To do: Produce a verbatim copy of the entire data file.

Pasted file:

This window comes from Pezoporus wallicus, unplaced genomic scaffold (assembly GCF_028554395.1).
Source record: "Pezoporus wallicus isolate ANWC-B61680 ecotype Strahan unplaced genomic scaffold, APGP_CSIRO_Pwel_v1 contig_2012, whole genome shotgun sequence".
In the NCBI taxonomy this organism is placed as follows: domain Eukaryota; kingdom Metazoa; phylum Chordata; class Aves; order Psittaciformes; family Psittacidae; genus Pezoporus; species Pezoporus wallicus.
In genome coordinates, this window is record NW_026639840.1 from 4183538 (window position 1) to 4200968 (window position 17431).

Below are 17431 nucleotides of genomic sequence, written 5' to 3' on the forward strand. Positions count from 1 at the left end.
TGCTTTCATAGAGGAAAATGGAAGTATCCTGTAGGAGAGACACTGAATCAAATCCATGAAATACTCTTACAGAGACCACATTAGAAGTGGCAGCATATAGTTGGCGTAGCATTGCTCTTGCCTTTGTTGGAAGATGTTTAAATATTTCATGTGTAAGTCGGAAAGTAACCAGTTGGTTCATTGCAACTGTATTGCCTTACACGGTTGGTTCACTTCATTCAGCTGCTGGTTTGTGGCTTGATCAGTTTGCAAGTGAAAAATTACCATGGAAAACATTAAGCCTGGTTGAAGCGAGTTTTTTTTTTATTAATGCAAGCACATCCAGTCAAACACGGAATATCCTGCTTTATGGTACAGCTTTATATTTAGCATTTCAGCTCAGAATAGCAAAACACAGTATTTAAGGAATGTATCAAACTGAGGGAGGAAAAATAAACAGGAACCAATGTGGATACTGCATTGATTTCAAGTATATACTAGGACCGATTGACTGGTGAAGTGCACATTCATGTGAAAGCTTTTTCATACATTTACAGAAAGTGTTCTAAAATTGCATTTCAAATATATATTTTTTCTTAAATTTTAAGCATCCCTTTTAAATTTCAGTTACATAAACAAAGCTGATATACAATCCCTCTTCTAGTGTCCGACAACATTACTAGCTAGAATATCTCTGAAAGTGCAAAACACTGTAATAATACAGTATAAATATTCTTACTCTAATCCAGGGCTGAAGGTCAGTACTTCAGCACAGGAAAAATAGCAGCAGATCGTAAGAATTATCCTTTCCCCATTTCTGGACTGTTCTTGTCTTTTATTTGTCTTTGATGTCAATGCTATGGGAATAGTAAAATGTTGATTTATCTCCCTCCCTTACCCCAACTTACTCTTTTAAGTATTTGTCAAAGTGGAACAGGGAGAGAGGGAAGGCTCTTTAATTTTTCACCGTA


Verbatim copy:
This window comes from Pezoporus wallicus, unplaced genomic scaffold (assembly GCF_028554395.1).
Source record: "Pezoporus wallicus isolate ANWC-B61680 ecotype Strahan unplaced genomic scaffold, APGP_CSIRO_Pwel_v1 contig_2012, whole genome shotgun sequence".
In the NCBI taxonomy this organism is placed as follows: domain Eukaryota; kingdom Metazoa; phylum Chordata; class Aves; order Psittaciformes; family Psittacidae; genus Pezoporus; species Pezoporus wallicus.
In genome coordinates, this window is record NW_026639840.1 from 4183538 (window position 1) to 4200968 (window position 17431).

Below are 17431 nucleotides of genomic sequence, written 5' to 3' on the forward strand. Positions count from 1 at the left end.
TGCTTTCATAGAGGAAAATGGAAGTATCCTGTAGGAGAGACACTGAATCAAATCCATGAAATACTCTTACAGAGACCACATTAGAAGTGGCAGCATATAGTTGGCGTAGCATTGCTCTTGCCTTTGTTGGAAGATGTTTAAATATTTCATGTGTAAGTCGGAAAGTAACCAGTTGGTTCATTGCAACTGTATTGCCTTACACGGTTGGTTCACTTCATTCAGCTGCTGGTTTGTGGCTTGATCAGTTTGCAAGTGAAAAATTACCATGGAAAACATTAAGCCTGGTTGAAGCGAGTTTTTTTTTTATTAATGCAAGCACATCCAGTCAAACACGGAATATCCTGCTTTATGGTACAGCTTTATATTTAGCATTTCAGCTCAGAATAGCAAAACACAGTATTTAAGGAATGTATCAAACTGAGGGAGGAAAAATAAACAGGAACCAATGTGGATACTGCATTGATTTCAAGTATATACTAGGACCGATTGACTGGTGAAGTGCACATTCATGTGAAAGCTTTTTCATACATTTACAGAAAGTGTTCTAAAATTGCATTTCAAATATATATTTTTTCTTAAATTTTAAGCATCCCTTTTAAATTTCAGTTACATAAACAAAGCTGATATACAATCCCTCTTCTAGTGTCCGACAACATTACTAGCTAGAATATCTCTGAAAGTGCAAAACACTGTAATAATACAGTATAAATATTCTTACTCTAATCCAGGGCTGAAGGTCAGTACTTCAGCACAGGAAAAATAGCAGCAGATCGTAAGAATTATCCTTTCCCCATTTCTGGACTGTTCTTGTCTTTTATTTGTCTTTGATGTCAATGCTATGGGAATAGTAAAATGTTGATTTATCTCCCTCCCTTACCCCAACTTACTCTTTTAAGTATTTGTCAAAGTGGAACAGGGAGAGAGGGAAGGCTCTTTAATTTTTCACCGTA